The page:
Is It Fair to Be Critical of Kyrie Irving?


June 4, 2015; Oakland, CA, USA; Cleveland Cavaliers guard Kyrie Irving (2) during overtime in game one of the NBA Finals against the Golden State Warriors at Oracle Arena. The Warriors defeated the Cavaliers 108-100 in overtime for a 1-0 series lead. Mandatory Credit: Kyle Terada-USA TODAY Sports

Fans of the Cleveland Cavaliers can’t wait to see Kyrie Irving return from the broken knee-cap that sidelined the former No. 1 overall pick during the NBA Finals, but Factory of Sadness writer Joe Russo wonders if it’s fair to be critical of Irving after examining his career trajectory.

We’re now less than a week from the start of the start of another hopeful season of Cleveland Cavaliers basketball. After last season’s NBA Finals’ loss, the Cavs are poised for another shot at the title as the preseason favorites in the Eastern Conference.

But the Cavs will start the season minus one major piece in Kyrie Irving. After sustaining a knee injury in Game 1 of the Finals, Irving will most likely not return to the floor until the start of 2016. The Cavs will miss Irving, but how much? After yet another injury, is it fair to be critical of Kyrie?

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Let’s start with the injuries. Last season’s 75 games played was actually a career high for Irving. He played 71 in 2013-14, but only 59 games in 2012-2013 and 51 in his rookie campaign of 2011-2012. All of this came after playing only 11 games at Duke due to a foot injury. As a pro, injuries to his shoulder, hand, finger, and ankles have held him back from playing a full 82 game slate in any of his 4 seasons. At this point, it should be fair to call Irving injury prone. There is a saying out that the best skill as an athlete is availability.

But what about when Irving is on the court? He’s been an All-Star and an Olympian and an All-Star MVP. Irving is truly a great young talent in the NBA. Basketball-Reference even has his closest comparison at this point in his career to Ray Allen. But who follows on that list? In order, it’s Norm Nixon, Rolando Blackmon, Doc Rivers, and Andre Miller. It’s not a great list. Granted, some of the issue has been his health, but it’s not a comforting thought.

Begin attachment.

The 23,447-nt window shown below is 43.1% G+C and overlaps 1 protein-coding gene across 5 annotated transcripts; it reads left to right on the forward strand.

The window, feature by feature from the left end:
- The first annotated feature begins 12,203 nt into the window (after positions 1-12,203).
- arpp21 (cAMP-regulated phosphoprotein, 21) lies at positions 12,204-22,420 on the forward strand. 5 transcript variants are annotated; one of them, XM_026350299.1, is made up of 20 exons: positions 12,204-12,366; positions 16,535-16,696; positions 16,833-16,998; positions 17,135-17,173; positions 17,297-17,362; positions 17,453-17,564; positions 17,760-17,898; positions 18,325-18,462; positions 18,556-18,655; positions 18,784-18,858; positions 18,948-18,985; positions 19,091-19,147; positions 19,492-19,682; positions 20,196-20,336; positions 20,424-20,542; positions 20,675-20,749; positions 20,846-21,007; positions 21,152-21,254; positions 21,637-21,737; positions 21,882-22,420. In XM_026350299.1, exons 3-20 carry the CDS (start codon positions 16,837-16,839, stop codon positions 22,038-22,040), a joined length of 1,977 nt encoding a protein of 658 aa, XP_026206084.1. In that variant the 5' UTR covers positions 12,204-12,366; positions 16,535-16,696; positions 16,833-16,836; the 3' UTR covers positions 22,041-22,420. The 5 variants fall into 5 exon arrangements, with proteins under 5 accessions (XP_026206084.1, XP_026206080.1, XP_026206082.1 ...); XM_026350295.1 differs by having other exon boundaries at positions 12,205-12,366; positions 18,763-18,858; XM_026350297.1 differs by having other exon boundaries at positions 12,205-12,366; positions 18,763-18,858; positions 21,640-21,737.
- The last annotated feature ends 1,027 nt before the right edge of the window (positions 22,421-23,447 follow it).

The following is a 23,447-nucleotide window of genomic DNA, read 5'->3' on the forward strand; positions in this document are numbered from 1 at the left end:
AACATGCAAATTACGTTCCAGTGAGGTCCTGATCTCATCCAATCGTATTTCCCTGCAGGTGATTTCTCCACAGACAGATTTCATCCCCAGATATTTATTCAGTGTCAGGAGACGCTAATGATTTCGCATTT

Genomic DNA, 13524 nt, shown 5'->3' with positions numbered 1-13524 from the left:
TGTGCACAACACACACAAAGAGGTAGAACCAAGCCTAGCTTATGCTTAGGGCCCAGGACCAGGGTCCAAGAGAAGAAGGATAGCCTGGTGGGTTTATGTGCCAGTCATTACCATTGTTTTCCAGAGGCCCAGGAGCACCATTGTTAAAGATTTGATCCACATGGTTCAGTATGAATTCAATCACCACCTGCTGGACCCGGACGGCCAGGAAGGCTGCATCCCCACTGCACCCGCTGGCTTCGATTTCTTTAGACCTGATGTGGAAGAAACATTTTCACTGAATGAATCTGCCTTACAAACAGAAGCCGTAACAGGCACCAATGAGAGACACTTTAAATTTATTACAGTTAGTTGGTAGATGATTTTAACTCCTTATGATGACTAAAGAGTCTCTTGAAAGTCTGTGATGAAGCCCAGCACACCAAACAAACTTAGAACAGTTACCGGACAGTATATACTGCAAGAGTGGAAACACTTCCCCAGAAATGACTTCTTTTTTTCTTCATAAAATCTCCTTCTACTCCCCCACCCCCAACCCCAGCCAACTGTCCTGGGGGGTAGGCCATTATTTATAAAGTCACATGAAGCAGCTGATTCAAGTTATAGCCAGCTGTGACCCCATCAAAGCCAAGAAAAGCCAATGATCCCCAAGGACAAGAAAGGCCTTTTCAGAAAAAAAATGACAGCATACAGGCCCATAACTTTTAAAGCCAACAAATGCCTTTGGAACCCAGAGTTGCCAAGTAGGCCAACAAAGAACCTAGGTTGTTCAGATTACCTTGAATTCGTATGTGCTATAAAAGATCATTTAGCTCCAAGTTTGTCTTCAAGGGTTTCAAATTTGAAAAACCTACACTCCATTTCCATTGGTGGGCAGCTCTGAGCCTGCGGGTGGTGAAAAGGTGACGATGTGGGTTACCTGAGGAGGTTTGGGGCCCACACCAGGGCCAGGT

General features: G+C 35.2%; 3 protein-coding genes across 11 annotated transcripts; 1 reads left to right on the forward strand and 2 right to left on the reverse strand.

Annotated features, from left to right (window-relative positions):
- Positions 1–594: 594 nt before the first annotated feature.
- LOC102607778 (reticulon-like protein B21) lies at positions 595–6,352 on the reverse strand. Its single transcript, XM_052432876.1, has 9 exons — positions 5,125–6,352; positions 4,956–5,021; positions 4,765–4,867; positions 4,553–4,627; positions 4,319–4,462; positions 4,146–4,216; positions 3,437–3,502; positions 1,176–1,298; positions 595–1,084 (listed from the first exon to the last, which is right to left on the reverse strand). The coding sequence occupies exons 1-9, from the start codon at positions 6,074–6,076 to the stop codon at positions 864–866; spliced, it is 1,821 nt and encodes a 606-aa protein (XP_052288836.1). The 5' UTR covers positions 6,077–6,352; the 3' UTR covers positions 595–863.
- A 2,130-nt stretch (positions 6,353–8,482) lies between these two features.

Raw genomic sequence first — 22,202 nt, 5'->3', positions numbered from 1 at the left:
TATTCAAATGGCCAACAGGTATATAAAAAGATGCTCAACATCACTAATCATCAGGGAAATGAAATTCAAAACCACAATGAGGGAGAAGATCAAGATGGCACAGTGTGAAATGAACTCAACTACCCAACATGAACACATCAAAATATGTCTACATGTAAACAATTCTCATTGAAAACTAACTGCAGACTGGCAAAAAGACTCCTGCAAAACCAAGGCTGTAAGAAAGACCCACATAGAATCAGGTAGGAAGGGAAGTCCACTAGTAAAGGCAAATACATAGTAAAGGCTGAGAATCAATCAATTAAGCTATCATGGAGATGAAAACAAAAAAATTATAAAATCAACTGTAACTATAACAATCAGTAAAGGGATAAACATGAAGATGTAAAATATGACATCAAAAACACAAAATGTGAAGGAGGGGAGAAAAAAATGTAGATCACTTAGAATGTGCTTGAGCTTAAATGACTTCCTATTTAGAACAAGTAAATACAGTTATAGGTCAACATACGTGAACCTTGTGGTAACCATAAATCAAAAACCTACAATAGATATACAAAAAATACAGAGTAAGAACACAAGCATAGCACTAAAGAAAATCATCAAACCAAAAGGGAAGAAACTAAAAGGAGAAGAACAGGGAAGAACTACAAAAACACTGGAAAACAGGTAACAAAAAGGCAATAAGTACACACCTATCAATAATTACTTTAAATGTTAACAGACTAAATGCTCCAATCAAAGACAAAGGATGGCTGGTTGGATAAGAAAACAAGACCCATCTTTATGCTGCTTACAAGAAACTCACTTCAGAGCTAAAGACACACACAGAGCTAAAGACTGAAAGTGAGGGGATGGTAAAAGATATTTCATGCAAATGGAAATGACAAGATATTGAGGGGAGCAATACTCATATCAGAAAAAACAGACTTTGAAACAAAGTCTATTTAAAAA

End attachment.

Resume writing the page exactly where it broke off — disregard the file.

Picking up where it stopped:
To counter, you can point to the fact that Irving was fourth last season in Player Efficiency Rating (21.57) among point guards or that he was third in scoring among point guards. But he was closer to George Hill in PER (21.52) than he was to Chris Paul (26.04) and didn’t even make the top 15 in assist per game and was 35th among qualifying point guards with a 2.09 Assist to Turnover Ratio. Irving is a very good player, one of the few “Max” players in the league. But he is not the transcendent talent that his accolades can lead you to believe.

You can perform a case study of this by looking at the 2006-2007 Cavs, the first team LeBron James took to the Finals. This may have been the least talented NBA Finals roster in history, despite their 50-32 record. Larry Hughes was second in minutes to LeBron James. Eric Snow was the starting point guard. The likes of Sasha Pavlovic, Damon Jones, Donyell Marshall, and Daniel Gibson saw meaningful minutes for this team. Yet that team made the Finals, only to get swept by the Spurs.

Flash forward to 2013-2014, the last year before LeBron’s return, when Kyrie last had a chance to make the biggest individual impact. This team secured the first overall pick the following draft having have the top pick the draft prior. This roster included such greats at Earl Clark, Dion Waiters in peak Dion form, the shell of Andrew Bynum, Jarrett Jack and Spencer Hawes. Granted, Luol Deng was second on the team in minutes and points per game that year after being acquired from Chicago, but that didn’t prevent this team from finishing 33-49.

Just for fun, the constant on both teams? The head coach, none other than the great Mike Brown. Same system, same coach, same relative talent level. But a difference of 17 wins. Kyrie can play, when healthy. LeBron, though, is unquestionably a better player. But is he 17 wins better? That can be debated at length, but it adds fuel to the fire that yes, we can be critical of Kyrie Irving.

We love the 50 point games and the jaw dropping moments, but Kyrie is destined to never be more than a second tier player that his career thus far has proven him to be. I hope I’m wrong, I really do. But as it stand right now, it’s worth thinking about, as much as it hurts to do it.

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